Latino Education and the Fifth Anniversary of the American Recovery and Reinvestment Act

On February 17, 2009 President Obama signed into law the American Recovery and Reinvestment Act of 2009 (ARRA).  This was in response to the worst economic crisis in the U.S. since the Great Depression.  At the time, private employers had cut almost 4 million jobs and trillions in dollars in household wealth had been wiped out. 

The Council of Economic Advisors has released its final report to Congress which affirms the investments made through ARRA have had a positive impact on the economy.  We not only see the effects of ARRA through the millions of jobs it helped create, but we also see how ARRA has helped in the classroom.

ARRA has provided more than $97 billion in existing and new education-related grant programs, including the Race to the Top (RTT) program.   This investment in education was made to improve schools, raise achievement, drive reforms and produce better results for children and young people all across this country, many of them Latinos, as 33 percent of Latino students live in states that received RTT grant funding.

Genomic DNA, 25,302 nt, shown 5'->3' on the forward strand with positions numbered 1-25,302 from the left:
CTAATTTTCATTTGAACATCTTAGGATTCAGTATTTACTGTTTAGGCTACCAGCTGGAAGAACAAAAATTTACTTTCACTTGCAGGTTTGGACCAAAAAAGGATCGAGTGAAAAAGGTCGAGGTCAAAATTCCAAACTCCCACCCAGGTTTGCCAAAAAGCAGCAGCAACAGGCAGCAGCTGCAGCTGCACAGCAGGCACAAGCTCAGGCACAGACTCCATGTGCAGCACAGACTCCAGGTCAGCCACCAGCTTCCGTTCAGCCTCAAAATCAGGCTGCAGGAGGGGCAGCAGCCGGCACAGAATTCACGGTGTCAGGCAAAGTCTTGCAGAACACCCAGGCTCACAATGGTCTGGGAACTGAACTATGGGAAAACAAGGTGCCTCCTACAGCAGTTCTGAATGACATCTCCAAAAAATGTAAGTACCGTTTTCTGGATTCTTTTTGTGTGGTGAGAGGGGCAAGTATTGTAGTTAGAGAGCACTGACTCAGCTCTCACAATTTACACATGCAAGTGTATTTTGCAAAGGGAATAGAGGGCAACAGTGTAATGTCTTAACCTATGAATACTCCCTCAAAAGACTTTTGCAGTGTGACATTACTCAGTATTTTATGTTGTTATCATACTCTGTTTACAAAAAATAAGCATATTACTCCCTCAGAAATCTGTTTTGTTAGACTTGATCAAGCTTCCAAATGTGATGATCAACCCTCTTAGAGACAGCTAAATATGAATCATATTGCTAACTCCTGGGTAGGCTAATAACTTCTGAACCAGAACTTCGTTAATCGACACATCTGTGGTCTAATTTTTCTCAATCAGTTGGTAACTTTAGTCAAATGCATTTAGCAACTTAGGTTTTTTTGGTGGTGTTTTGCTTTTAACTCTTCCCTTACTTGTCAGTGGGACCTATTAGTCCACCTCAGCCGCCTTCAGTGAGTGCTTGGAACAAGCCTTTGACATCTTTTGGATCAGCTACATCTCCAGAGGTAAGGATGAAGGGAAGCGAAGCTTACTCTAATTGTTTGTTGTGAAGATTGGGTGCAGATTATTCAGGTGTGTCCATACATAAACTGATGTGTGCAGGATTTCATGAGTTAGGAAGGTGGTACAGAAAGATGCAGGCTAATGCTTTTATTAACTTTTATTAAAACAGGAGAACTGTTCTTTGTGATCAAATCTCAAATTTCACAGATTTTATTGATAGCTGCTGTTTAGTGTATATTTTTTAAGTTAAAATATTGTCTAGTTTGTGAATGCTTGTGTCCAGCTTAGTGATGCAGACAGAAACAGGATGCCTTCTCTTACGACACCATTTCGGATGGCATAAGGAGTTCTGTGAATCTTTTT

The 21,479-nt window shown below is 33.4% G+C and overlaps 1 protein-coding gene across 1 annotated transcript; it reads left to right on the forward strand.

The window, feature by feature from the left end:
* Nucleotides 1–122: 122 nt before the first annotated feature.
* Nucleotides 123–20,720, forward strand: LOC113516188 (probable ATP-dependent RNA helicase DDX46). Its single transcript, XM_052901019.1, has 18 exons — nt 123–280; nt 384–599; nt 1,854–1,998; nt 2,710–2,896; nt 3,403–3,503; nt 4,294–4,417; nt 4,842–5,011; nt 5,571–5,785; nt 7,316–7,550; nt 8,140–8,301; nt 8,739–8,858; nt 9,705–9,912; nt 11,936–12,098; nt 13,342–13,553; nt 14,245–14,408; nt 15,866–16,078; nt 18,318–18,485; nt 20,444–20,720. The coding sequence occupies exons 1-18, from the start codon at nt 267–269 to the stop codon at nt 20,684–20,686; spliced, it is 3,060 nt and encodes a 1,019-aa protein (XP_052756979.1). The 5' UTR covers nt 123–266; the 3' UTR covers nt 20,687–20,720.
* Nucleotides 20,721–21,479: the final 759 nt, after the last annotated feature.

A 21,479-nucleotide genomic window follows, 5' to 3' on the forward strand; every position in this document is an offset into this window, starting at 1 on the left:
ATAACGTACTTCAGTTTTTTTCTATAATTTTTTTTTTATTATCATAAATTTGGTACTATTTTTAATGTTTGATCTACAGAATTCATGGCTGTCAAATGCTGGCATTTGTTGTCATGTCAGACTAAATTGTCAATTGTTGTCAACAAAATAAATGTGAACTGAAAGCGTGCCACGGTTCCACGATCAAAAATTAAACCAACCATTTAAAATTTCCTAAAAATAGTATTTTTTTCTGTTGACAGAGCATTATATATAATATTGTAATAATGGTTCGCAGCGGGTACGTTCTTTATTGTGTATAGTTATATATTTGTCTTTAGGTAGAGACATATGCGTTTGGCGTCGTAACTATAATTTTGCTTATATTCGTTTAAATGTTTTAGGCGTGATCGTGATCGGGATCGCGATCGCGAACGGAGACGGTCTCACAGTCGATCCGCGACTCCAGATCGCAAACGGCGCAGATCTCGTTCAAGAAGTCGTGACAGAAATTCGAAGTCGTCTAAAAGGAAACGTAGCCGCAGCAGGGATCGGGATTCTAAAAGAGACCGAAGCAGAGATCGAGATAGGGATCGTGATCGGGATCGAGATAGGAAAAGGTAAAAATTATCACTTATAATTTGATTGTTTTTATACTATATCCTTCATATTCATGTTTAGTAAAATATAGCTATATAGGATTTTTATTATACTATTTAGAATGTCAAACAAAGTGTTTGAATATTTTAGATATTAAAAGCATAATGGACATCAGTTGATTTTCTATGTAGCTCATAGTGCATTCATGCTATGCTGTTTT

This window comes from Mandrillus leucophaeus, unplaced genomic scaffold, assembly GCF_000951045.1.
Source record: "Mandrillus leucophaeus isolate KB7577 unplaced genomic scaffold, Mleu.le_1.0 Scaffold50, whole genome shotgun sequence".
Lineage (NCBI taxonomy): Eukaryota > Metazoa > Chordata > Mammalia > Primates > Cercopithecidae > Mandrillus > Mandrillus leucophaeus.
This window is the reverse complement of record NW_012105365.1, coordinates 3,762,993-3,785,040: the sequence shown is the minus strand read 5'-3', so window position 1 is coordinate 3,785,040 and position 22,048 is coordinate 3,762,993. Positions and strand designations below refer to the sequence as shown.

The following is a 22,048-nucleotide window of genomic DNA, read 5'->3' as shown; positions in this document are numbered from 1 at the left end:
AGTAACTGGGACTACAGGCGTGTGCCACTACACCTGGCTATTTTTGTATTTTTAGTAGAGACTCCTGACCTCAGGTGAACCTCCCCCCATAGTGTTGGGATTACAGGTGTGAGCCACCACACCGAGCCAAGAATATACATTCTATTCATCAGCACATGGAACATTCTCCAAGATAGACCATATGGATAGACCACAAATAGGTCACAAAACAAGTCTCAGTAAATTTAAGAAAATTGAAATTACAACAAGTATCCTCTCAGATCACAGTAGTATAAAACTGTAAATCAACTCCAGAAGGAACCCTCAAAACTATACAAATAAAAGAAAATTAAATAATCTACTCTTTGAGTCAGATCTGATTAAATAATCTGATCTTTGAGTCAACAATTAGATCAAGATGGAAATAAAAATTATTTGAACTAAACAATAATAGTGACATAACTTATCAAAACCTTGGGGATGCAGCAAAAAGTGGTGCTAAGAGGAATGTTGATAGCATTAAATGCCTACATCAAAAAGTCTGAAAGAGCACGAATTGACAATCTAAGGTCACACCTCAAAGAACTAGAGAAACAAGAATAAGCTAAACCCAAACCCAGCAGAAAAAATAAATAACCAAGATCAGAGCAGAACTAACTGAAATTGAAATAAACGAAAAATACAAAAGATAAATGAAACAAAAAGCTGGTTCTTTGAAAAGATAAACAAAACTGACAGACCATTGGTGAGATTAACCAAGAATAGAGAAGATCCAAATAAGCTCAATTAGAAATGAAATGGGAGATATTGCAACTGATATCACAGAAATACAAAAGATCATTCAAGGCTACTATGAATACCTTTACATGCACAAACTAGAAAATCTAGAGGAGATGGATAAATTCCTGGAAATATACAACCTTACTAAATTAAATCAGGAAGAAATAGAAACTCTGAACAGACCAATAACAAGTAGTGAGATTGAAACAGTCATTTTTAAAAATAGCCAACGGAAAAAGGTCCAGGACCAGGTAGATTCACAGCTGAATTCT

In addition, ARRA funding included investments in early learning to reach our youngest children through Head Start, Early Head Start, child care and services for infants, toddlers and preschool-aged children.  Thirty-six percent of the nation’s Head Start children are Latino, the largest of any minority group in the U.S.

Five years later, the U.S. economy is undoubtedly on a more solid footing, and so too are our nation’s schools and students.  The U.S. Department of Education reports that today’s high school graduation rate is at 80 percent, the highest in American history.  Latino students are also completing high school in record numbers. Among the Latino high school graduates in the class of 2012, 69 percent enrolled in college that fall, higher than the rate among their white counterparts (67 percent).  

No doubt, we have further to go, but these successes are reasons to celebrate the hard work of our educators, students and parents.

Read more about the ARRA five-year anniversary.